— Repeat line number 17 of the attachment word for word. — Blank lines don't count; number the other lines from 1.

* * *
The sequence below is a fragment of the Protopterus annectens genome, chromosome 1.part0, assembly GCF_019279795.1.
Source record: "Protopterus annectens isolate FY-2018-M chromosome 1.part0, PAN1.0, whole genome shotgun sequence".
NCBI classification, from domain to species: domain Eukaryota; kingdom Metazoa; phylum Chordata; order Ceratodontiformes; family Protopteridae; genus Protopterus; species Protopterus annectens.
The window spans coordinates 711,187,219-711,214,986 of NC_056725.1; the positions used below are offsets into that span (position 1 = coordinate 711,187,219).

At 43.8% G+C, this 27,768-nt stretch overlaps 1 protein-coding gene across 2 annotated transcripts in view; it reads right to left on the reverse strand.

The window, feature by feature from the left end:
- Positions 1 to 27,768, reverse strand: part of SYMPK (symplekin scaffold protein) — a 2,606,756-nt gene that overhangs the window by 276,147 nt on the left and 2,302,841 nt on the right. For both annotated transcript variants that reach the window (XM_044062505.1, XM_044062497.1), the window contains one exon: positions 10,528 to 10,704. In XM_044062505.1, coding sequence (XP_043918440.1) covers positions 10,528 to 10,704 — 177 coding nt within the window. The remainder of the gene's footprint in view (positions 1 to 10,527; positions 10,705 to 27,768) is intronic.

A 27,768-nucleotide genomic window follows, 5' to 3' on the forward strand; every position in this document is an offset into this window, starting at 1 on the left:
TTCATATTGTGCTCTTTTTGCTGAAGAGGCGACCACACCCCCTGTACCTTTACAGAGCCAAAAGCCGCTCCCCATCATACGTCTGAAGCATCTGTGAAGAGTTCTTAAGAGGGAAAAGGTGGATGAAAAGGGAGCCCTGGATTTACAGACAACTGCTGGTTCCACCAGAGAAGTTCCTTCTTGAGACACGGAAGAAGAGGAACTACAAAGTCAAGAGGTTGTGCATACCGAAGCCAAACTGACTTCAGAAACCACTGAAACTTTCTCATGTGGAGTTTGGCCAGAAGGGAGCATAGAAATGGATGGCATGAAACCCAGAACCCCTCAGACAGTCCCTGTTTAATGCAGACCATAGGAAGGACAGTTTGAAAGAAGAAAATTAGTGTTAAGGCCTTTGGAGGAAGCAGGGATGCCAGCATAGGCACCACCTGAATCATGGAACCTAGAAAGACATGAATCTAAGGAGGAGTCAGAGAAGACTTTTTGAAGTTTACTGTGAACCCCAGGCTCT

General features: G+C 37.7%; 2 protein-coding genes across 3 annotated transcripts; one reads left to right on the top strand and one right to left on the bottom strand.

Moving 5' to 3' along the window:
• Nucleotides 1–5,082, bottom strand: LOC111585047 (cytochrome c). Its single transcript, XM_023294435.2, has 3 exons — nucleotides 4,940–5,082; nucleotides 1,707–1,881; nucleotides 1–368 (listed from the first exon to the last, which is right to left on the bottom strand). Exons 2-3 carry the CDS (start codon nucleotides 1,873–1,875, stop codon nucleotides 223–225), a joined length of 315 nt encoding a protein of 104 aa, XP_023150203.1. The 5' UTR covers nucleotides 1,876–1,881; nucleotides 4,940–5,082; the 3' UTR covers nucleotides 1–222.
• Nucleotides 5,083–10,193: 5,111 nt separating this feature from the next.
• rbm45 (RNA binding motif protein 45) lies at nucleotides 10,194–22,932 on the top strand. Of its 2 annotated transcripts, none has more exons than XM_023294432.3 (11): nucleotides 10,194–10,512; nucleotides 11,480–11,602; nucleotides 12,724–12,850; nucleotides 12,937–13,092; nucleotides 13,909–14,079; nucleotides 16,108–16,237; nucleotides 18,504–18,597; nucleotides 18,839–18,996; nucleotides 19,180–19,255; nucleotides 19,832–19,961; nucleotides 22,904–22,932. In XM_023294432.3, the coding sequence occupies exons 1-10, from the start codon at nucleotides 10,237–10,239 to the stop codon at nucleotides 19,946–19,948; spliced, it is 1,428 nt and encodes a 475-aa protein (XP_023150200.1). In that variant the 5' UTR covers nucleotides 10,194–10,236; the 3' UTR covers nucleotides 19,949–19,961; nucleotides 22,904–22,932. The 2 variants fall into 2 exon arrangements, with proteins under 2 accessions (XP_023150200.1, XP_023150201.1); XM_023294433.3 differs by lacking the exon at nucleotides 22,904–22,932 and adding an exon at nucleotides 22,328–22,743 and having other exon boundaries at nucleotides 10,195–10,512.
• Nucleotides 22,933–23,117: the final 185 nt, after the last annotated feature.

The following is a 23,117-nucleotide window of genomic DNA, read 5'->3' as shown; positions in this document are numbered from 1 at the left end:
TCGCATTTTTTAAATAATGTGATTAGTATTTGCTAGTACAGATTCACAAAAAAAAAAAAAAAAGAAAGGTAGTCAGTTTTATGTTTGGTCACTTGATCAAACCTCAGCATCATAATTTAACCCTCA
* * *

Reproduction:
TCGCATTTTTTAAATAATGTGATTAGTATTTGCTAGTACAGATTCACAAAAAAAAAAAAAAAAGAAAGGTAGTCAGTTTTATGTTTGGTCACTTGATCAAACCTCAGCATCATAATTTAACCCTCA